For cell staining, Fc receptor and nonspecific antibody binding sites were blocked and cells were stained with particular mAbs, as previously described (8, 27). Briefly, mouse bone marrow leukocytes were triple-stained with anti-Gr-1, anti-mouse L-selectin or anti-LFA-1, and annexin-V. For cell staining that involved annexin-V (for labeling of externalized phosphatidylinositol) or FLICA (labeling of active caspases), non-fixed cells were used, and following their staining with antibodies, the cells were then treated with either reagent (per the respective manufacture’s instructions) and immediately examined by flow cytometry, as previously described (23). ADAM17 and ADAM10 are typically expressed at low levels and so their staining on Jurkat cells was amplified by treating cells with an anti-ADAM17 or anti-ADAM10 mAb, biotin-conjugated F(ab’)2 goat anti-mouse IgG, and then APC-conjugated streptavidin. Isotype-matched negative control mAbs were used to evaluate levels of nonspecific staining. All stained cells were analyzed on a FACSCanto instrument (Becton Dickinson, San Jose, CA).

Soluble murine or human L-selectin in tissue culture media supernatants were quantified by ELISA, as previously described (8, 17). In some cases, media supernatants were filtered (0.22 µm pore size) then centrifuged at 100,000 × g prior to their analysis by ELISA.


ADAM17 cleaves L-selectin upon the induction of apoptosis

Human neutrophils upon the induction of apoptosis down-regulate their surface L-selectin in a manner involving metalloproteases (23). L-selectin is shed by ADAM17 following neutrophil activation (8), yet recent studies have revealed that other sheddases can also cleave L-selectin (2830). To directly establish the role of ADAM17 in L-selectin shedding during death receptor-induced apoptosis, we examined murine neutrophils lacking functional ADAM17. Because important differences can occur between human and murine neutrophils (31), we initially established the effects of induced apoptosis by murine neutrophils on their expression of L-selectin. Our primary means of inducing apoptosis by isolated human neutrophils has been through the Fas receptor (23), due to its well established signaling cascades and its direct manner of caspase activation (32). However, our Fas-binding reagents for human leukocytes (see below) demonstrated little activity with murine neutrophils (data not shown). Instead, TNFα in the presence of cycloheximide was used, which is a reproducible method for inducing neutrophil apoptosis (3336). Murine TNFα was initially tittered down to a concentration that induced nominal L-selectin shedding via neutrophil activation during the timeframe of our assays. We observed that our source of TNFα at 50 ng/ml had little effect on phosphatidylserine exposure and L-selectin shedding by murine neutrophils, whereas when combined with cycloheximide, both events were markedly enhanced (Fig. 1). L-selectin surface expression was down-regulated in a relatively rapid manner and typically occurred before appreciable reactivity by annexin-V with the neutrophils, as determined by flow cytometry. In Figures 1 and and2,2, the two events were evaluated at different time points. The down-regulation in L-selectin surface expression and production of its soluble extracellular fragment were consistently observed in our assays by 90 min after the induction of apoptosis (Fig. 1), and at this time point, soluble L-selectin production was essentially abolished by broad-spectrum zinc metalloprotease inhibitors, such as TAPI (Fig. 1). Such inhibitors, however, did not prevent the cells from undergoing apoptosis, as previously described for human neutrophils (23).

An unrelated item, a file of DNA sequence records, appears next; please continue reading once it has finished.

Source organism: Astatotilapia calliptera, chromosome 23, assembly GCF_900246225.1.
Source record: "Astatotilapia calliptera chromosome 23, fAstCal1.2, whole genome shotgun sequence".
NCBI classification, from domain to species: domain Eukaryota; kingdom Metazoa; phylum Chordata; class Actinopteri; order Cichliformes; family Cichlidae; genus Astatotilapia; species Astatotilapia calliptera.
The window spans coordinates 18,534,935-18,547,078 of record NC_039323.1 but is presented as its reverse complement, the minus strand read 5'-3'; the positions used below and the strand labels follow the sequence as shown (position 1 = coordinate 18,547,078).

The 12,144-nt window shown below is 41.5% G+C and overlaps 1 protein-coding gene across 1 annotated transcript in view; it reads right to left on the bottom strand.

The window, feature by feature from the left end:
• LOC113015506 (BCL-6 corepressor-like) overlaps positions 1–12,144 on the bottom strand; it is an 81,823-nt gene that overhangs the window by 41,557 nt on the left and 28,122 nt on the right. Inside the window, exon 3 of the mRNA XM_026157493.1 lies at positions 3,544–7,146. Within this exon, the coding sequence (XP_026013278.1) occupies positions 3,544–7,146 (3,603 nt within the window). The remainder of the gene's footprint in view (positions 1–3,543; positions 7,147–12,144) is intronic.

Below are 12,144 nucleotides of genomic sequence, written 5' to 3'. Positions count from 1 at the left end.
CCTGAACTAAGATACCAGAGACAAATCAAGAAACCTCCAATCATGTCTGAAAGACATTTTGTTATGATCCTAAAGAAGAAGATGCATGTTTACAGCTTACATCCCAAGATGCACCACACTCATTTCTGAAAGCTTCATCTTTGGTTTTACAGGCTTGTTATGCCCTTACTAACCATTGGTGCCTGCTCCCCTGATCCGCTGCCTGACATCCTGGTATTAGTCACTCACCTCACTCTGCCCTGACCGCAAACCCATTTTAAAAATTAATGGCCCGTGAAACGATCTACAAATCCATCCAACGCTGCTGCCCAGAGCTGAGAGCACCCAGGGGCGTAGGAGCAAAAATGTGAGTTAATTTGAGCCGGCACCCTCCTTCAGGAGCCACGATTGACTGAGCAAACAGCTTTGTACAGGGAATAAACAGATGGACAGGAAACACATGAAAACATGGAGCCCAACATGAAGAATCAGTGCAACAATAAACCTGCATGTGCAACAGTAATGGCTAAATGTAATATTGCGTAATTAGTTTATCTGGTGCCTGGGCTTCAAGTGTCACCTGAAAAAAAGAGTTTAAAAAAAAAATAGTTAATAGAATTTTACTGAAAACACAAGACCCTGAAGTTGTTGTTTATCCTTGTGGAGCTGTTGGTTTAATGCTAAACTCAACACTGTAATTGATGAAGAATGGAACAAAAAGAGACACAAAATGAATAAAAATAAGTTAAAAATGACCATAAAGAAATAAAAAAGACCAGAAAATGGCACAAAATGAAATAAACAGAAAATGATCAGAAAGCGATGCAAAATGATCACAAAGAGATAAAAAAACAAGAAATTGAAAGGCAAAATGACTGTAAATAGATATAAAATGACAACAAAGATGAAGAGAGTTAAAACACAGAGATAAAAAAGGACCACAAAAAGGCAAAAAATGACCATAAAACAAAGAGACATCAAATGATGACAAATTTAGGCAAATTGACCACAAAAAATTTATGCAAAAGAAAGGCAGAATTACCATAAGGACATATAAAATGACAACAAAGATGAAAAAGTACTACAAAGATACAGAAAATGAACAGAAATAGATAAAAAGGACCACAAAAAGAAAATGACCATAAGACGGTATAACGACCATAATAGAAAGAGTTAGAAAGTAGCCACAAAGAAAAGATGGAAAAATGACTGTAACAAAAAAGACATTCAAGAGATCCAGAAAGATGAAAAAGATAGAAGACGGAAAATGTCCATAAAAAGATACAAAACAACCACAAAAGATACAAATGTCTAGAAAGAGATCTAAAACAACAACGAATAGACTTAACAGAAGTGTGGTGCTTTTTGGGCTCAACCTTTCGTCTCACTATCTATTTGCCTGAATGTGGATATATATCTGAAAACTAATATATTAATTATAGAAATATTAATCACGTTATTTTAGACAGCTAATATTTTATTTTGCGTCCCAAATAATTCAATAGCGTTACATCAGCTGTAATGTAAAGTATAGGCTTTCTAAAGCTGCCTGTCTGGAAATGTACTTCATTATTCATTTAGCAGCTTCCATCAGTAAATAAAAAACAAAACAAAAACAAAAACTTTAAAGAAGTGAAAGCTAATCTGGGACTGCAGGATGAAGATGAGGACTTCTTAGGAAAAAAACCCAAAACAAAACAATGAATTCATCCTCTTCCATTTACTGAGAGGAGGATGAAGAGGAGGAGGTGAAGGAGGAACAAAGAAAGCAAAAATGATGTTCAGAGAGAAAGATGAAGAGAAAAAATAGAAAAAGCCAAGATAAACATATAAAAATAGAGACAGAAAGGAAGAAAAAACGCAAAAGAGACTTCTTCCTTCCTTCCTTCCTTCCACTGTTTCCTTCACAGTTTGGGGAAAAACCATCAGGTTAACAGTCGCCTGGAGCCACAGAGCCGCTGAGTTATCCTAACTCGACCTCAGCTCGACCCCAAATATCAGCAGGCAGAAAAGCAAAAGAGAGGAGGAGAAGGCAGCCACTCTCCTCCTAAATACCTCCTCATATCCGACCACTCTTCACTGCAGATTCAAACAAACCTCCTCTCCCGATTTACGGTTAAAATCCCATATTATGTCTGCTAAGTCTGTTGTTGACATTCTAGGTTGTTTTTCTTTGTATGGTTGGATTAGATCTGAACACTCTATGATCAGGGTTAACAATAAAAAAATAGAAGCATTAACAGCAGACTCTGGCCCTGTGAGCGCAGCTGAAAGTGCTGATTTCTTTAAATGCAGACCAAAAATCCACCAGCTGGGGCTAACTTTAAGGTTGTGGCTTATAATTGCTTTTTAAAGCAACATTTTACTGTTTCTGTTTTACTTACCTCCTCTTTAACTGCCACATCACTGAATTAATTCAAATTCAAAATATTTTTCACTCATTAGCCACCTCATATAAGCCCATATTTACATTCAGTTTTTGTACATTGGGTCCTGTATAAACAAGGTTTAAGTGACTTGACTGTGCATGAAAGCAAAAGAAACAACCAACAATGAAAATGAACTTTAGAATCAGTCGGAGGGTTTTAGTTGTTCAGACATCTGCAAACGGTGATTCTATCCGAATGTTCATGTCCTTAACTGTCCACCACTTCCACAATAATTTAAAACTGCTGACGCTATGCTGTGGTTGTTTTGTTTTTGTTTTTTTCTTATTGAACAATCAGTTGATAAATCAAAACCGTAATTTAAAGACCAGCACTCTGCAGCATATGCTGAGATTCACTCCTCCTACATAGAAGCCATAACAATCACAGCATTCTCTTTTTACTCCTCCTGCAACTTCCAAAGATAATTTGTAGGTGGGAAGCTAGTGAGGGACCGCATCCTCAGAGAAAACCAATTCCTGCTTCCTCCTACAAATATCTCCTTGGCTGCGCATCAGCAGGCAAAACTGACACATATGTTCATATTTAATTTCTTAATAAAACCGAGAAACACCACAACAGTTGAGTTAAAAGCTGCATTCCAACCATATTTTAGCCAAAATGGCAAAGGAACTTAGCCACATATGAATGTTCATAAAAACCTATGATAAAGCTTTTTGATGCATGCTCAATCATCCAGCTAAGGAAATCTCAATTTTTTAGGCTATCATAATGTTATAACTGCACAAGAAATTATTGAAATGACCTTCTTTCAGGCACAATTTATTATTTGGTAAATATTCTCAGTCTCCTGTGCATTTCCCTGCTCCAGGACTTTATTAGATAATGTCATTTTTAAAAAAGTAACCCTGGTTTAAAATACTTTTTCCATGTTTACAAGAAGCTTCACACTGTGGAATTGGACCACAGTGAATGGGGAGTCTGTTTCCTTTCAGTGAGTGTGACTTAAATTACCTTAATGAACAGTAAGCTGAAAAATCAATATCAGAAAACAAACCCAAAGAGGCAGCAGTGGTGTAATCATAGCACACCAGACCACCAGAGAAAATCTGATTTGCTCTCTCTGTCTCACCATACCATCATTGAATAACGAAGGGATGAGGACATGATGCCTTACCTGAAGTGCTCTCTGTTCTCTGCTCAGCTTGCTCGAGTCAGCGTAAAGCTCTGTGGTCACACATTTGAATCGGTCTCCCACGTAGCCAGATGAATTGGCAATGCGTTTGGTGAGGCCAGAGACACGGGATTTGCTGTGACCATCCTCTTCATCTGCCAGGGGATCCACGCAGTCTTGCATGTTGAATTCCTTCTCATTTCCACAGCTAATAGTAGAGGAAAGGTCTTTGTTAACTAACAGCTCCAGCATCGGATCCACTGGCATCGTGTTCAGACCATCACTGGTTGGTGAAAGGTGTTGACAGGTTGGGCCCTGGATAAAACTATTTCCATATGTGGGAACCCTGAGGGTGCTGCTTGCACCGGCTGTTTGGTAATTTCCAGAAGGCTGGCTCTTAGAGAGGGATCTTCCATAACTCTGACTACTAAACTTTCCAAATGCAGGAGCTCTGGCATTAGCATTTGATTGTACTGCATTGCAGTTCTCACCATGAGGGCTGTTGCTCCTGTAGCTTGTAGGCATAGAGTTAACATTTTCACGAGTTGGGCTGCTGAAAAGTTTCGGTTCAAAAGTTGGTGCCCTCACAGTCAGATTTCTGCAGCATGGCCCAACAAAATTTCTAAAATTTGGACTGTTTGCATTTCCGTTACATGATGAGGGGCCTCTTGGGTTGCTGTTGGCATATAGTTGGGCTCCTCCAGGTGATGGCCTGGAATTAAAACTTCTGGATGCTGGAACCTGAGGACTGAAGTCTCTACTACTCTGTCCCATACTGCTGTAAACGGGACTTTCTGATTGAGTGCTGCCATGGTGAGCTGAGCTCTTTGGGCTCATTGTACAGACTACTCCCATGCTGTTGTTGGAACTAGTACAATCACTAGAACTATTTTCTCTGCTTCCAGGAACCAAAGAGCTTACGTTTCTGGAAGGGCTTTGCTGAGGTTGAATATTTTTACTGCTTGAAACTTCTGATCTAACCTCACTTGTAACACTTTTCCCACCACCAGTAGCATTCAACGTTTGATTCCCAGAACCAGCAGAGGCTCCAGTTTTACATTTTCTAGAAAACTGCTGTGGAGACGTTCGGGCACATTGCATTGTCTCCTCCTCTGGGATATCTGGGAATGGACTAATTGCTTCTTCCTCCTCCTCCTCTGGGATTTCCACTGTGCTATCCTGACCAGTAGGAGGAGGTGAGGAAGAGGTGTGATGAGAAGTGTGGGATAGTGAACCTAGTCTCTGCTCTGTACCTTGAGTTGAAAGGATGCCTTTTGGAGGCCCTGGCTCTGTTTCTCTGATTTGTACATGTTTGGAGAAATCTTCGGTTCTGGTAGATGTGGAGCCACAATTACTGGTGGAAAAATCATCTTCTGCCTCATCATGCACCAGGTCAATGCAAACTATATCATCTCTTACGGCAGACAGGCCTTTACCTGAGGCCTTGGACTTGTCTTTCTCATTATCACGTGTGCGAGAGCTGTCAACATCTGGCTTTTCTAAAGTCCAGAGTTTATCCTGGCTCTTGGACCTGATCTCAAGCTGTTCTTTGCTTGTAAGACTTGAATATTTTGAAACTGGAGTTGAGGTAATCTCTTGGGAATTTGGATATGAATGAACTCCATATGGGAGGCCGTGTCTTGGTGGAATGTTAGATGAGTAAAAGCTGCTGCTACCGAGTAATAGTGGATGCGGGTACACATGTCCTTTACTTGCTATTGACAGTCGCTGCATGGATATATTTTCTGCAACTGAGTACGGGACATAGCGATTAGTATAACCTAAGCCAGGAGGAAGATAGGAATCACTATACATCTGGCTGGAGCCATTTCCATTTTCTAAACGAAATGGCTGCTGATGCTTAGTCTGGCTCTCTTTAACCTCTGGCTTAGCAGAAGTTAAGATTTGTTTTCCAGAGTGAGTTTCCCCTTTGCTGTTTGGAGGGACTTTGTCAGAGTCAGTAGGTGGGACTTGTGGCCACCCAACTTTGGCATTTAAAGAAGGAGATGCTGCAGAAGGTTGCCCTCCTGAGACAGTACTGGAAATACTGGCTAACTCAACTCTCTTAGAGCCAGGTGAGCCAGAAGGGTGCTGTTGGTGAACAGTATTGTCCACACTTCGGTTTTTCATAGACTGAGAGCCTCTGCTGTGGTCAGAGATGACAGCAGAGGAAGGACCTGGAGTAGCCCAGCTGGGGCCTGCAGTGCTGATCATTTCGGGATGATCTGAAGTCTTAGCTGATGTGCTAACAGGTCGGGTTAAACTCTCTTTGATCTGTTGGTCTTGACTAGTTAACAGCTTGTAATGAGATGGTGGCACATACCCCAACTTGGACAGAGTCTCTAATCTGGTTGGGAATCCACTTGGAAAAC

Figure 1
L-selectin shedding occurs by murine neutrophils upon the induction of apoptosis
Figure 2
ADAM17, but not ADAM8, mediates L-selectin shedding at early time points of induced apoptosis

Targeting the Adam17 gene in all cells of mice is lethal and most die soon after birth (7). However, radiation chimeric mice reconstituted with hematopoietic cells lacking functional ADAM17 (ADAM17 chimeras) are viable (8, 9). An assessment of neutrophils from wild-type chimeras (reconstituted with wild-type hematopoietic cells) revealed that they also shed their L-selectin upon the induction of apoptosis by TNFα/cycloheximide, as determined by flow cytometry and ELISA (Fig. 2A). In contrast to these cells, the shedding of L-selectin by neutrophils from ADAM17 chimeras was quite minimal at early time points of induced apoptosis (Fig. 2A). Neutrophils from both chimeras demonstrated similar levels of phophatidylserine exposure after their treatment with TNFα/cycloheximide (Fig. 2A), indicating that a lack of functional ADAM17 did not prevent the apoptotic process.

ADAM8 has also been implicated in L-selectin shedding by activated neutrophils (29), and thus we examined its contribution in the shedding of L-selectin by apoptotic neutrophils as well. This was also done in a direct manner by using neutrophils obtained from ADAM8 knock-out mice. In contrast to ADAM17-deficient neutrophils, however, we observed that ADAM8-deficient neutrophils efficiently down-regulated their surface L-selectin upon their treatment with TNFα/cycloheximide (Fig. 2B).